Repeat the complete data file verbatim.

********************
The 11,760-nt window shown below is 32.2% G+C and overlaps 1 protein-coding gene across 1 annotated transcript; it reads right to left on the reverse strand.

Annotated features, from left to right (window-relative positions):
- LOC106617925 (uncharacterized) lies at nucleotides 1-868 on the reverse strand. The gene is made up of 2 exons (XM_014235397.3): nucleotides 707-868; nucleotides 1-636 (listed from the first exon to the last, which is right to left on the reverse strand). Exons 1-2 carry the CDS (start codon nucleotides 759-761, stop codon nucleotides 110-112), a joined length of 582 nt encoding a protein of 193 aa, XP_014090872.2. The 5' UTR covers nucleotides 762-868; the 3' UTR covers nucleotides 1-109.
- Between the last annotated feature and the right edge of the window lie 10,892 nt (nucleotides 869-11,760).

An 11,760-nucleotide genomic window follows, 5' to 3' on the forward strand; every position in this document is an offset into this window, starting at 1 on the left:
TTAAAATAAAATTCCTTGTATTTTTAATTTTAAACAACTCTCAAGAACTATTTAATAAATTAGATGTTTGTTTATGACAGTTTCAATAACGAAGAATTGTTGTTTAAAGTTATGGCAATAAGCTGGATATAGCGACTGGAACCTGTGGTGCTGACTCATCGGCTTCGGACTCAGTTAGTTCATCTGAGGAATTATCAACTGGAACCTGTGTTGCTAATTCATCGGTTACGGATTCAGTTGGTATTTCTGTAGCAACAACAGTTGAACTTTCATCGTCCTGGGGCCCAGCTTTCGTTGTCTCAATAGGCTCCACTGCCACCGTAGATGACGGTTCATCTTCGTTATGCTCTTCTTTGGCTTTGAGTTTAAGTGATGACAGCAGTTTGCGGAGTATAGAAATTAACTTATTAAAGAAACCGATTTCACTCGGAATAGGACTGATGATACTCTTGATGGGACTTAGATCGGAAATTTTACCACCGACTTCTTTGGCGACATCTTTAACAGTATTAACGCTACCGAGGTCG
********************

The 11,760-nt window shown below is 32.2% G+C and overlaps 1 protein-coding gene across 1 annotated transcript; it reads right to left on the reverse strand.

Annotated features, from left to right (window-relative positions):
- LOC106617925 (uncharacterized) lies at nucleotides 1-868 on the reverse strand. The gene is made up of 2 exons (XM_014235397.3): nucleotides 707-868; nucleotides 1-636 (listed from the first exon to the last, which is right to left on the reverse strand). Exons 1-2 carry the CDS (start codon nucleotides 759-761, stop codon nucleotides 110-112), a joined length of 582 nt encoding a protein of 193 aa, XP_014090872.2. The 5' UTR covers nucleotides 762-868; the 3' UTR covers nucleotides 1-109.
- Between the last annotated feature and the right edge of the window lie 10,892 nt (nucleotides 869-11,760).

An 11,760-nucleotide genomic window follows, 5' to 3' on the forward strand; every position in this document is an offset into this window, starting at 1 on the left:
TTAAAATAAAATTCCTTGTATTTTTAATTTTAAACAACTCTCAAGAACTATTTAATAAATTAGATGTTTGTTTATGACAGTTTCAATAACGAAGAATTGTTGTTTAAAGTTATGGCAATAAGCTGGATATAGCGACTGGAACCTGTGGTGCTGACTCATCGGCTTCGGACTCAGTTAGTTCATCTGAGGAATTATCAACTGGAACCTGTGTTGCTAATTCATCGGTTACGGATTCAGTTGGTATTTCTGTAGCAACAACAGTTGAACTTTCATCGTCCTGGGGCCCAGCTTTCGTTGTCTCAATAGGCTCCACTGCCACCGTAGATGACGGTTCATCTTCGTTATGCTCTTCTTTGGCTTTGAGTTTAAGTGATGACAGCAGTTTGCGGAGTATAGAAATTAACTTATTAAAGAAACCGATTTCACTCGGAATAGGACTGATGATACTCTTGATGGGACTTAGATCGGAAATTTTACCACCGACTTCTTTGGCGACATCTTTAACAGTATTAACGCTACCGAGGTCG